Medea Review: Why Ancient Drama is Still Relevant Today
Euripides’ Medea is a shocking tale of revenge, uniting cruelty and passion in a spectacle of female rage. This production of the ancient Greek classic by the Oxford University Classical Drama Society is no exception, excelling in conveying the depths of powerful emotion.
The Oxford Greek Play tradition goes back over 140 years, dating back to 1880. Ever since then, this triennial spectacle has marked an occasion to delve into the Greek classics, considering their relevance to modern audiences and the timelessness of their moral themes.
Siena Jackson-Wolfe’s performance in the titular role was compelling, moving the audience in her portrayal of such cruelty and rage. What seems at first to be a display of deranged revenge becomes a demonstration of psychological power in this gripping portrayal of Medea – her impressive ability to show such cunning behaviour and intense passion left the audience noticeably astonished. Her cries and screams were chilling, reminiscent of those of Mia Goth in Pearl (2022), moving the audience with a display of such raw emotion.
The performances of Jelani Munroe and Siena Jackson-Wolfe as the troubled husband and wife complimented each other beautifully – their portrayal of the roles of men and women in Ancient Greek society felt poignant to today, with Medea’s insistence on Jason’s unfulfilled duty as a husband and his infidelity providing fuel for her fire of anger and upset. She presents herself as a strong woman, yet Jackson-Wolfe’s performance hinted at a vulnerability that women have, readily devoting themselves to husbands that betray them. The subtleties to her performance gave this play a modern twist while remaining relatively loyal to Euripides’ original text – set in the city of Ancient Corinth, this production of Medea felt timeless.
The costume design complimented the performance of the actors gracefully – Medea’s costume change from a basic vest and trousers in the first act to a decorative white dress in the second marked a point of inflection in the play, gracefully tying the two acts together while marking a moment of change. Medea’s wardrobe moved from masculine basics to one channelling her femininity – as the second act begins, she stops hiding and unleashes her true jealousy.
The soundtrack accompanying the production was remarkable – the musicality almost resembled that of Hitchcockian anticipation, intensifying crucial moments of suspense by means of both silence and sound. The music blended into the dialogue with ease, complimenting the tragic action of the drama with a symphony of passion and suspense. Given the dialogue-heavy nature of Medea, the live string quartet was needed to maintain a fast pace to engage the audience.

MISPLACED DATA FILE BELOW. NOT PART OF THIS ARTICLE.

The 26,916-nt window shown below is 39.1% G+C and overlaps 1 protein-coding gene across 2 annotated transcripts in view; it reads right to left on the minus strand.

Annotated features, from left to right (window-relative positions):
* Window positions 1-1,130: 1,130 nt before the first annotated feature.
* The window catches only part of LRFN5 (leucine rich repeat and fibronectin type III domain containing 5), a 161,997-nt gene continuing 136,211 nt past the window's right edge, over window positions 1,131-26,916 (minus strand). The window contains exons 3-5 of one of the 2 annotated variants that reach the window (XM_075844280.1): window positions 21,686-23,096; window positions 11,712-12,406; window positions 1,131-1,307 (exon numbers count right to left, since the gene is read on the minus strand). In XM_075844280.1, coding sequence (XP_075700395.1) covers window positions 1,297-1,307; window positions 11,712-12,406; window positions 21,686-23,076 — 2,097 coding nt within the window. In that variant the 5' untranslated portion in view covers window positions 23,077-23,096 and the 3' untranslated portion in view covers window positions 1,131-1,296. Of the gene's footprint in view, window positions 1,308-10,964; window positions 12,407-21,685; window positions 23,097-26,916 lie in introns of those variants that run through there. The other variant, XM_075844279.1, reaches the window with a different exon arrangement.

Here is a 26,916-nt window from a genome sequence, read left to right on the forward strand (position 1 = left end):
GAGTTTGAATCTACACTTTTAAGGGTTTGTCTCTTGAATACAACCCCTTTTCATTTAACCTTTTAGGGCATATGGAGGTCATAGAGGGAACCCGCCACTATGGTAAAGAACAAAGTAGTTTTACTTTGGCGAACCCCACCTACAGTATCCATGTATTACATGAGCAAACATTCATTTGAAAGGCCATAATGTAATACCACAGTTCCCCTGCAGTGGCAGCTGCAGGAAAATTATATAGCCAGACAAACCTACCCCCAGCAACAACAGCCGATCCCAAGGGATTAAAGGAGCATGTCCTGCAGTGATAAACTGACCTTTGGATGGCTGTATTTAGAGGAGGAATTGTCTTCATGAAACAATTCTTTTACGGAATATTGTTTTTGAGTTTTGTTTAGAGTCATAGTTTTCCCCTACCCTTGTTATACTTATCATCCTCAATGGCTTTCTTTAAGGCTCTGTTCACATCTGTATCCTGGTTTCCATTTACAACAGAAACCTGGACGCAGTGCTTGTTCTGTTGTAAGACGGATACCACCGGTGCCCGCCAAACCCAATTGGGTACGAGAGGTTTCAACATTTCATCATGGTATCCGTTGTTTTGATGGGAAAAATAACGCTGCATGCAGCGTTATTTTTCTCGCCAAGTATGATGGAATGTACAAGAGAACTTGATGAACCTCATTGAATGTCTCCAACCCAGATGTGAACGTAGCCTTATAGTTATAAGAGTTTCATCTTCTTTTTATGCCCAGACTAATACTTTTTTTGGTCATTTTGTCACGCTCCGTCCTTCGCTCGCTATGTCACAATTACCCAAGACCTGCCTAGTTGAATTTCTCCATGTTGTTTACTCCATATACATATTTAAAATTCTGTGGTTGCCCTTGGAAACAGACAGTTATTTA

The set design by Elspeth Rogers was beautifully crafted, with the balcony providing the platform for the chorus to be a constant presence within the play. In particular, the lighting of the stage (by Alva Orr) stood out as impressive in its ability to set the ambience of the action on stage in a subtle yet recognisable way. The translucent light box to the left of the stage enhanced the action by creating a barrier between certain elements of the play and the audience – viewers see some darker elements of the play through a metaphorical lens with distance to mark the violence and vulnerability.
The sheer quantity of spoken Ancient Greek was undeniably impressive. However, one element of the production that may have troubled certain audience members was the screens used for translating the Ancient Greek parts of the play into English. Sat towards the back of the theatre, the text was relatively difficult to read and so, it was necessary to focus more on trying to read the screens than what was happening on the stage itself. It also felt difficult to pinpoint the reasoning behind reoccurring plumes of smoke throughout the play other than creating eeriness – it manifested as somewhat distracting rather than adding to any suspense.
Some audiences might conclude that depicting Medea as a ‘feminist’ play is scarcely credible in light of her gruesome crimes as a mother, but at the crux of Medea’s character is a woman who has suffered at the hands of a patriarchal society. With justification, the audience may take her as a cruel monster, yet Rennie successfully communicated another side to Medea – the audience is invited to consider her as both villain and victim in a turn of events that evokes anger, outrage and astonishment. This complexity of Medea’s character was facilitated by Siena Jackson-Wolfe’s impressive ability to make the audience see humanity in her, and the ability of Jelani Munroe to portray such a hateable and careless husband complimented Medea’s rage.
This production of Medea is commendable in its ability to move the audience through the power of dialogue. It ends abruptly in Medea’s shocking triumph, leaving the audience bewildered – she gains liberation and administers revenge, but at the cost of her own morality. She is transformed from the weeping figure of the play’s beginning into a cruel, vengeful woman as the curtain falls.
All in all, Medea excelled in all areas of production: from the powerful performance of the actors to the perfectly fitting stage design and music, this production is one to be admired for its ability to connect ancient drama to its modern audience.